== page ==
No matter what database you’re working with, at some point performance becomes an issue which may require further investigation into possible causes. Often DBAs will first check that there are no obvious issues such as:

  • Database server or VM resource bottlenecks
  • Sub-optimal database parameter configuration
  • Atypical database waits or wait events contention
  • Unusual or overlapping and competing workloads

In fact, Brent Ozar, a highly respected SQL Server MVP and expert, has a recent blog titled “Do I Have A Query Problem Or An Index Problem?” where he proposes following his “QTIP” method once these obvious issues are eliminated. This method suggests next dissecting the probable and underlying cause, the SQL statement itself, as follows:

  • Query Plan
  • Text of the query
  • Indexes used
  • Parameters used

I fully agree with this approach. Moreover, I believe that this approach is truly database agnostic (i.e. will work equally well for any database). Here we’re going to focus on the third bullet – the indexes. Indexes are pretty much the same basic mechanism across most databases, a secondary structure that improves the speed of data retrieval operations on a database table at the cost of additional writes and storage space to maintain the index data structure. So as a “friend” they improve query speed, while as a “foe” they require extra space and writes. So the question is “What’s the ideal balance between these two opposing characteristics?” For that, we need to better appreciate these overheads.

Let’s utilize the two relatively simple tables for employee (EMP) and department (DEPT) shown here in Figure 1, a data model generated by Aqua Data Studio.


Figure 1: Simple Data Model

Here’s the basic Oracle DDL also generated by Aqua Data Studio.

/*

Script generated by Aqua Data Studio 19.0.0 on Jul-27-2018 02:57:53 AM

*/

CREATE TABLE DEPT (

DEPTNO NUMBER(15,5) NOT NULL,

DNAME VARCHAR2(25) NOT NULL

);

CREATE UNIQUE INDEX EMP_PK ON (EMPNO);

CREATE TABLE EMP (

EMPNO NUMBER(15,5) NOT NULL,

FNAME VARCHAR2(25) NOT NULL,

LNAME VARCHAR2(25) NOT NULL,

GENDER CHAR(1) NOT NULL,

BIRTHDATE DATE NOT NULL,

HIREDATE DATE NOT NULL,

SALARY NUMBER(15,5) NOT NULL,

DEPTNO NUMBER(15,5) NOT NULL

);

CREATE UNIQUE INDEX DEPT_PK ON (DEPTNO);

After inserting one million rows into the EMP table, the table consumes 72 MB and the primary key index consumes 16 MB. That’s about 22% overhead just for the primary key index. However, there’s nothing we can do about that since the primary key enforces a business requirement. Now let’s see which departments have employees who make more than the department average. Here’s the SQL.

select dept.deptno, count(*)

  from dept join emp on dept.deptno = emp.deptno

  where salary > (select avg(salary)

                              from emp

                              where emp.deptno = dept.deptno)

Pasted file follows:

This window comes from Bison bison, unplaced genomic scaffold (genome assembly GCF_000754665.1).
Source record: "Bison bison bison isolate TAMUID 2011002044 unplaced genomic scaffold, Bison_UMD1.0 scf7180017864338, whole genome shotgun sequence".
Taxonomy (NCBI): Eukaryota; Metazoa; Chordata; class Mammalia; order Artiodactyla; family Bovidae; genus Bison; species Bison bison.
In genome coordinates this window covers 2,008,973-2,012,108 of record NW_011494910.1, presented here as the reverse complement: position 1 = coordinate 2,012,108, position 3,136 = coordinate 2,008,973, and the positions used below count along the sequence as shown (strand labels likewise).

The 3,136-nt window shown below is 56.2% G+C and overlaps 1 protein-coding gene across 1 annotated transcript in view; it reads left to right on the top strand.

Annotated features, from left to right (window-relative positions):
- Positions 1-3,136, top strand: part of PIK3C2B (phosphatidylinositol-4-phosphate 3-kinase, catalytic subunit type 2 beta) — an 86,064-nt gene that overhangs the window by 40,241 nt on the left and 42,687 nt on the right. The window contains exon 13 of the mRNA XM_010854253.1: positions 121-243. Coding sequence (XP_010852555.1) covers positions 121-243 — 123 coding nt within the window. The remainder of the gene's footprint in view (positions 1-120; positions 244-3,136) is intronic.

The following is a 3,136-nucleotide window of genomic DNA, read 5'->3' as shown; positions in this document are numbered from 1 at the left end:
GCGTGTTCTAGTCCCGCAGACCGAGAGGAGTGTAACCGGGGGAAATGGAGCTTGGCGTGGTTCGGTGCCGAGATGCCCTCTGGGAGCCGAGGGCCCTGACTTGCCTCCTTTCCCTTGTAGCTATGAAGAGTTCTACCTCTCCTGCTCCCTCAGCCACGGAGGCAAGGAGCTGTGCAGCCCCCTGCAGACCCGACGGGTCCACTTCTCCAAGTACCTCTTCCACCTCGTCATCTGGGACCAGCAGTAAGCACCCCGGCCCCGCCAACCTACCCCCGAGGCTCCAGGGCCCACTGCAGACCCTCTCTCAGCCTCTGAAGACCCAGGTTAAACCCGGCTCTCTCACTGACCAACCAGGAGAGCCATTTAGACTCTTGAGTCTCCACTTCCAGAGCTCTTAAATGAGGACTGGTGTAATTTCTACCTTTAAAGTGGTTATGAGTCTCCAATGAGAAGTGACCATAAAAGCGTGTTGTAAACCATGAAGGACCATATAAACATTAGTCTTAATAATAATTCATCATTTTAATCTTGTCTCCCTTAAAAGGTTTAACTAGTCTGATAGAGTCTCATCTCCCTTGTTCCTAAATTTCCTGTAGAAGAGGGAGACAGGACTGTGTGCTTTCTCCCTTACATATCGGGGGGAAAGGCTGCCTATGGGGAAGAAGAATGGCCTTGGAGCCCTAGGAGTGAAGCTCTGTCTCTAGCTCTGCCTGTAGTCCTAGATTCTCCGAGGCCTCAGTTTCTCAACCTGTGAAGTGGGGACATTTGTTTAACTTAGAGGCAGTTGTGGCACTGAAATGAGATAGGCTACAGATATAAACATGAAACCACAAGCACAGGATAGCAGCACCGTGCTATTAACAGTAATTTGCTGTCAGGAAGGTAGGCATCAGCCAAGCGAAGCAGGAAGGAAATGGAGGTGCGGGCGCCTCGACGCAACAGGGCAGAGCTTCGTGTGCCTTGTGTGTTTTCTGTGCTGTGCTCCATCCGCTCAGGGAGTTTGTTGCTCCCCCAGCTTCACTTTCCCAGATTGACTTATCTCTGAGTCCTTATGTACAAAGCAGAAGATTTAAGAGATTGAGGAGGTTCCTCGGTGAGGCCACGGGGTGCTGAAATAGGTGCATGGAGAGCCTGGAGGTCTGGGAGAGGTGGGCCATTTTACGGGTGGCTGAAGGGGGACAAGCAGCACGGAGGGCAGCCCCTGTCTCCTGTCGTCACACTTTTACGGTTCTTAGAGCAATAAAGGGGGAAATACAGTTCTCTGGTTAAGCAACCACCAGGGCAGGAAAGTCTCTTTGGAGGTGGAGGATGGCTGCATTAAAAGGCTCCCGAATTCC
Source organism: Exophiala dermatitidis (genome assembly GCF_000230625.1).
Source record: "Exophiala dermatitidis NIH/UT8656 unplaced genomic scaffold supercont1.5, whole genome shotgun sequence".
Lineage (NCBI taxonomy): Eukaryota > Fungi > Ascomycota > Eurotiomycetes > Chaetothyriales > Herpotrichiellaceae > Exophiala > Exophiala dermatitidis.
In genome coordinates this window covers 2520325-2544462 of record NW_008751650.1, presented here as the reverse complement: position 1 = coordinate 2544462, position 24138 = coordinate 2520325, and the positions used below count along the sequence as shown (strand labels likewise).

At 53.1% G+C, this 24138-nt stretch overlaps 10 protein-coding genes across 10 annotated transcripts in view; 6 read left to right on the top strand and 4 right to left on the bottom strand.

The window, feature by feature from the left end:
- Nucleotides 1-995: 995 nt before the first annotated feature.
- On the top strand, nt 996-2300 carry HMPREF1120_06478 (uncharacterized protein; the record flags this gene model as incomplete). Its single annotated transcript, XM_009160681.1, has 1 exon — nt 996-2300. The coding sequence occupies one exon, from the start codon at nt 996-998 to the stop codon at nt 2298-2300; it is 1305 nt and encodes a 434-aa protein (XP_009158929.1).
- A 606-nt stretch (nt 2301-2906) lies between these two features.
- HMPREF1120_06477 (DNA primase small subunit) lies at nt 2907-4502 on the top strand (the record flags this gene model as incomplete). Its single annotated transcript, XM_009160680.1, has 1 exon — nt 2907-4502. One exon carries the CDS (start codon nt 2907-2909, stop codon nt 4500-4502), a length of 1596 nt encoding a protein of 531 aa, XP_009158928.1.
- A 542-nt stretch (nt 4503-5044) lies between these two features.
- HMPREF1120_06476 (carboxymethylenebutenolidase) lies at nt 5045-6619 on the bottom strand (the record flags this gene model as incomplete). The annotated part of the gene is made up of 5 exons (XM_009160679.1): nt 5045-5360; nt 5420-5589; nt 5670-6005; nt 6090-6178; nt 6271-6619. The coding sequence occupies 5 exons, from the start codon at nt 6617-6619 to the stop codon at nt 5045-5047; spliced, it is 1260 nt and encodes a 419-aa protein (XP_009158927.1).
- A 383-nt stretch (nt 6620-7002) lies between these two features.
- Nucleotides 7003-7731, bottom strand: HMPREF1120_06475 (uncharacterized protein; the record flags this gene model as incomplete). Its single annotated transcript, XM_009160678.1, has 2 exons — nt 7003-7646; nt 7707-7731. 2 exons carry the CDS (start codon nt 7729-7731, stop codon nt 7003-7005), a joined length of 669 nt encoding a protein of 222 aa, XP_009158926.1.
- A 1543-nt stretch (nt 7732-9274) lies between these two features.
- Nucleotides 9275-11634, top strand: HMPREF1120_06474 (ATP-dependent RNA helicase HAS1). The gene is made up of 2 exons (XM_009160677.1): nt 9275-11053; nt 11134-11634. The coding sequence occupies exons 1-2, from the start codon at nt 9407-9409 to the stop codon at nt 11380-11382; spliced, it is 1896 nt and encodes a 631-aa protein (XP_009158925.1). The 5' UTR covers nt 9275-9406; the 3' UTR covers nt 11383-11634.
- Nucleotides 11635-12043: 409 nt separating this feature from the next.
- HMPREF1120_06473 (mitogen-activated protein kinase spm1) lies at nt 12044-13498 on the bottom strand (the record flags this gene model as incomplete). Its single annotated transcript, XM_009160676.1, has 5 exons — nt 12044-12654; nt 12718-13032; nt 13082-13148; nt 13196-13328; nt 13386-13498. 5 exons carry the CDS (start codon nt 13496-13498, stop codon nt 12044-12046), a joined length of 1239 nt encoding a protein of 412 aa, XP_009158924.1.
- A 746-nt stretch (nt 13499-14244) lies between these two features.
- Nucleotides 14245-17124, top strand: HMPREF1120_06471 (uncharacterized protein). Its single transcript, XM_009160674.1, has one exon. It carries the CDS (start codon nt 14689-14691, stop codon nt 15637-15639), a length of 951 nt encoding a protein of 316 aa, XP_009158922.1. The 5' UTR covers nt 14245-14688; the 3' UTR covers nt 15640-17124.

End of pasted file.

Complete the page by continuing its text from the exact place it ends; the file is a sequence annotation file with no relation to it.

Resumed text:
group by dept.deptno

  order by dept.deptno;

This SQL statement took 265 milliseconds to execute. The first thing that one might logically test is indexing the employee foreign key column (EMP.DEPTNO) since there is a join to the department table. That adds another 16 MB bringing the total index overhead to 44% for zero improvements in execution time. Moreover, the execution plan steps and costs are identical as shown in Figure 2. So this initial indexing attempt yields “foe” (i.e. more space for no gain).


Figure 2: SQL Execution Plan for First Index

To improve this SQL statement requires an index which contains all the columns actually referenced by the query. So the second index attempt is as follows:

CREATE UNIQUE INDEX EMP_PK ON (DEPTNO, EMPNO, SALARY);

This SQL statement now only takes 218 milliseconds to execute, thus representing an 18% reduction. More importantly, this new execution plan shown in Figure 3 reduces the IO cost by 66%! Since IO is generally accepted as the “Achilles’ Heel” of any database, this IO reduction is extremely significant. However, this index consumes an additional 24 MB of space bringing the total overhead to 57%! So the question becomes how would you rate this scenario: “friend” or “foe”?


Figure 3: Possible Ideal Execution Plan

Referring back to Brent Ozar’s blog, he states that “Index tuning is a lot like losing weight: The longer you wait to do it, the harder it is.” I agree. Plus with the relative overheads that any index adds it could well be that while an index diet is advisable, that actual index weight loss might be extremely difficult to achieve. Because as was demonstrated in this blog, sometimes you have to give a little to get a little. While these demo tables and indexes probably are somewhat artificial in nature, the basic conclusions should nonetheless hold true. You need to consider all ramifications of adding new indexes. You must consider not just the improvements they might offer, but the space they consume. Your tables may be far wider and thus the overhead percentages much lower. But the pattern remains, it takes space to get performance improvements. Therefore you should be careful when adding indexes to be sure that the gains justify the costs. Don’t just add indexes under the assumption that all indexes are automatically our “friends”.

Anonymous